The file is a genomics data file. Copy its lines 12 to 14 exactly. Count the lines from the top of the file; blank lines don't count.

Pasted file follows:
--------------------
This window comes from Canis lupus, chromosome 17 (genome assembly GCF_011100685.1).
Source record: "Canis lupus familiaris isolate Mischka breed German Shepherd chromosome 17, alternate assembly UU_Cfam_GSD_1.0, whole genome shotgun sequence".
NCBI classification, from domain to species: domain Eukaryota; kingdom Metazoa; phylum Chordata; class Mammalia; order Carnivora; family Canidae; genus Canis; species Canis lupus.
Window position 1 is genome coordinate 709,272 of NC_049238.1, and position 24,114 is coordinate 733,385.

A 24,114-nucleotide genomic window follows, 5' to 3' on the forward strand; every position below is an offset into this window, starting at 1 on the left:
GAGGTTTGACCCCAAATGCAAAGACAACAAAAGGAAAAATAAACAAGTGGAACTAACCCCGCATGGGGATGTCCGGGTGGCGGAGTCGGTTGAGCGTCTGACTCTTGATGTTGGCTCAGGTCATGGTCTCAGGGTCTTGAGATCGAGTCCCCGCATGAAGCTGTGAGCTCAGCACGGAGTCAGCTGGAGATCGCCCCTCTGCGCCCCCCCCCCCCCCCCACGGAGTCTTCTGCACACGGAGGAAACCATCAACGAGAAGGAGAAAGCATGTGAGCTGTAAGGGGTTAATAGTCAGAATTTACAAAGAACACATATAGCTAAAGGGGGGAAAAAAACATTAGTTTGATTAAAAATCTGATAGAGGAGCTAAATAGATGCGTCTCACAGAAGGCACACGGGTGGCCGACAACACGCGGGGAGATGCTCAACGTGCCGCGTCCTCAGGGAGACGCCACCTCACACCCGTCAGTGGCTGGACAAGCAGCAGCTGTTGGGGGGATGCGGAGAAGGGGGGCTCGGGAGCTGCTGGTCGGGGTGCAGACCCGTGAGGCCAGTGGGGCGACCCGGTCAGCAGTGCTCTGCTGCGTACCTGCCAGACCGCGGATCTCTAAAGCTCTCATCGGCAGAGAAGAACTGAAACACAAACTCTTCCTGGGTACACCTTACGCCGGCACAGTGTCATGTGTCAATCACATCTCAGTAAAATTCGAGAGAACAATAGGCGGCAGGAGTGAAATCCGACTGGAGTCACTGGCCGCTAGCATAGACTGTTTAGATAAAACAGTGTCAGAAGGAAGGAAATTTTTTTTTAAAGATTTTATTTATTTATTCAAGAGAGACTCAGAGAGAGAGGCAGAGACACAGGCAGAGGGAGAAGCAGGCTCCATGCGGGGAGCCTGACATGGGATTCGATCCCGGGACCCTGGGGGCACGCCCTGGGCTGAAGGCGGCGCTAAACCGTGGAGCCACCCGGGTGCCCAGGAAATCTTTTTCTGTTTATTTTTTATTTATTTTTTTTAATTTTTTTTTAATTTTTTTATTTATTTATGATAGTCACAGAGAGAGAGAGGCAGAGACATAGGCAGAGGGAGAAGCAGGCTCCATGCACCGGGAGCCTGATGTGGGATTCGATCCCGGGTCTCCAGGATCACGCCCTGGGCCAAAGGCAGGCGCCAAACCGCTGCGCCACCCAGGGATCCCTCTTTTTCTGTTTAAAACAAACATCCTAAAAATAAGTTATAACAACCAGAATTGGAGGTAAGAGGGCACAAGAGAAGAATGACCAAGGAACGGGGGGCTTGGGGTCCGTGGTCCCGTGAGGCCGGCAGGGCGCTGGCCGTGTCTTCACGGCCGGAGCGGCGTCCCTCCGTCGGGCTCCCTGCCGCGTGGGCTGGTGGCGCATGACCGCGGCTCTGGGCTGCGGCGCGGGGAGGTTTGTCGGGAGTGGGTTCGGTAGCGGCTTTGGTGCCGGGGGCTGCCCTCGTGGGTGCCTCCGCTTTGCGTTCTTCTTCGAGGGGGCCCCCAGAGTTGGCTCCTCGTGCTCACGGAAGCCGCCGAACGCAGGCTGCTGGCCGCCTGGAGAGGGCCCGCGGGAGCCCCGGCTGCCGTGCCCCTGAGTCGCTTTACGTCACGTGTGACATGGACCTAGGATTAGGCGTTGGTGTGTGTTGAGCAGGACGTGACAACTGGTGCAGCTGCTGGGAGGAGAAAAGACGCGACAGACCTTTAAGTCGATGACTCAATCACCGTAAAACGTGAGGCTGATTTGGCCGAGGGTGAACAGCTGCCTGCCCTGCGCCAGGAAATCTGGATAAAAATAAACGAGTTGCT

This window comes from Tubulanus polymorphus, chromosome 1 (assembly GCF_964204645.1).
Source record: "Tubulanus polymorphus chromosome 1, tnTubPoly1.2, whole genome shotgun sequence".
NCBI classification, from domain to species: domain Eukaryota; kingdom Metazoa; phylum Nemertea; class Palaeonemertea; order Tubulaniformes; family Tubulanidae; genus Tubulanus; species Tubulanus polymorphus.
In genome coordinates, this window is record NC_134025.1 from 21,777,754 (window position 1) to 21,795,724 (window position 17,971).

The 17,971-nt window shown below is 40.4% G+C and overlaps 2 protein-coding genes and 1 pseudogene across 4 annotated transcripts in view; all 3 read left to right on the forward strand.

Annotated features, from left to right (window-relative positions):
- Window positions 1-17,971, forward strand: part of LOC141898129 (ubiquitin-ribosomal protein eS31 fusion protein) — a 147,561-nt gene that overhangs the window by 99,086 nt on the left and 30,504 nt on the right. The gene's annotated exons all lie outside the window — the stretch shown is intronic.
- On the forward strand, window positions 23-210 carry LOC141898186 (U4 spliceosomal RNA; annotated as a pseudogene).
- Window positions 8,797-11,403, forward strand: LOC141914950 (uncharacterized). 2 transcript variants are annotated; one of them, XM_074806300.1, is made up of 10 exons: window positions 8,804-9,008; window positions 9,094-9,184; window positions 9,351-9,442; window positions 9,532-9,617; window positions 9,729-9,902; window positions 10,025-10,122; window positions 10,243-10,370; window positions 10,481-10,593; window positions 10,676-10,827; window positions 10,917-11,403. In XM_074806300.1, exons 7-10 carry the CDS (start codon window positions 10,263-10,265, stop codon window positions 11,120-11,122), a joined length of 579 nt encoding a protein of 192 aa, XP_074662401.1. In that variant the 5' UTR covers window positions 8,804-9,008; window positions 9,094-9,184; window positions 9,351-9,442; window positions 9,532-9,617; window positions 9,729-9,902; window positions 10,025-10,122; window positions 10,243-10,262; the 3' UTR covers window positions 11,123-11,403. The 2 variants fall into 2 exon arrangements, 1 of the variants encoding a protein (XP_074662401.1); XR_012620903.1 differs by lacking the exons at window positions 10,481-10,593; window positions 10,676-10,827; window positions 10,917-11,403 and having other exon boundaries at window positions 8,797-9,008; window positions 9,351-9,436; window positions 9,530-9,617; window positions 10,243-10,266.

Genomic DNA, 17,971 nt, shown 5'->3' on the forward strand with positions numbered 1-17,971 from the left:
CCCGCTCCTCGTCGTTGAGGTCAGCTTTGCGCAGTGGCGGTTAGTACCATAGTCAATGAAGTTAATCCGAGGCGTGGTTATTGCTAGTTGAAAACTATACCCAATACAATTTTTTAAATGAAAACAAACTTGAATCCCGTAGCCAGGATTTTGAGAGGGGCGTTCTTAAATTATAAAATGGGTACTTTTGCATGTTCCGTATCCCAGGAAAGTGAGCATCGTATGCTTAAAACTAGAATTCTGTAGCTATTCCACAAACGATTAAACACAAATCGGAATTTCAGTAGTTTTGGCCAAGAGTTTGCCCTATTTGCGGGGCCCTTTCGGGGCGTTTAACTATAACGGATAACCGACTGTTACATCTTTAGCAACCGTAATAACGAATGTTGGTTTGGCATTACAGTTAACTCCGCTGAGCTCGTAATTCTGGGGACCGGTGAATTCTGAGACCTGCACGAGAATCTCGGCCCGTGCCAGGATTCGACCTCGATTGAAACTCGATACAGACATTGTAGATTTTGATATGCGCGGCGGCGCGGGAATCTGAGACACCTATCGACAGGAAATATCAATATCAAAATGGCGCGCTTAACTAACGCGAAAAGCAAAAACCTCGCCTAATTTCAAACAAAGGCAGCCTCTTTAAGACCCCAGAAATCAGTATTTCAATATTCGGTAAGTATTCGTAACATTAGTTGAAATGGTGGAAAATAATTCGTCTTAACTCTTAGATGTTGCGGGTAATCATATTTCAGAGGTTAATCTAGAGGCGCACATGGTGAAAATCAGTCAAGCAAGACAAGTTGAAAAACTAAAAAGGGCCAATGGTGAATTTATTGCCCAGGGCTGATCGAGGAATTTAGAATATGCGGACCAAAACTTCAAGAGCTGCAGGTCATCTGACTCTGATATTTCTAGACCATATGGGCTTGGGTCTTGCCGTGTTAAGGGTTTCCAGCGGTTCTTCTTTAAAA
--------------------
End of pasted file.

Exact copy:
Annotated features, from left to right (window-relative positions):
- Window positions 1-17,971, forward strand: part of LOC141898129 (ubiquitin-ribosomal protein eS31 fusion protein) — a 147,561-nt gene that overhangs the window by 99,086 nt on the left and 30,504 nt on the right. The gene's annotated exons all lie outside the window — the stretch shown is intronic.
- On the forward strand, window positions 23-210 carry LOC141898186 (U4 spliceosomal RNA; annotated as a pseudogene).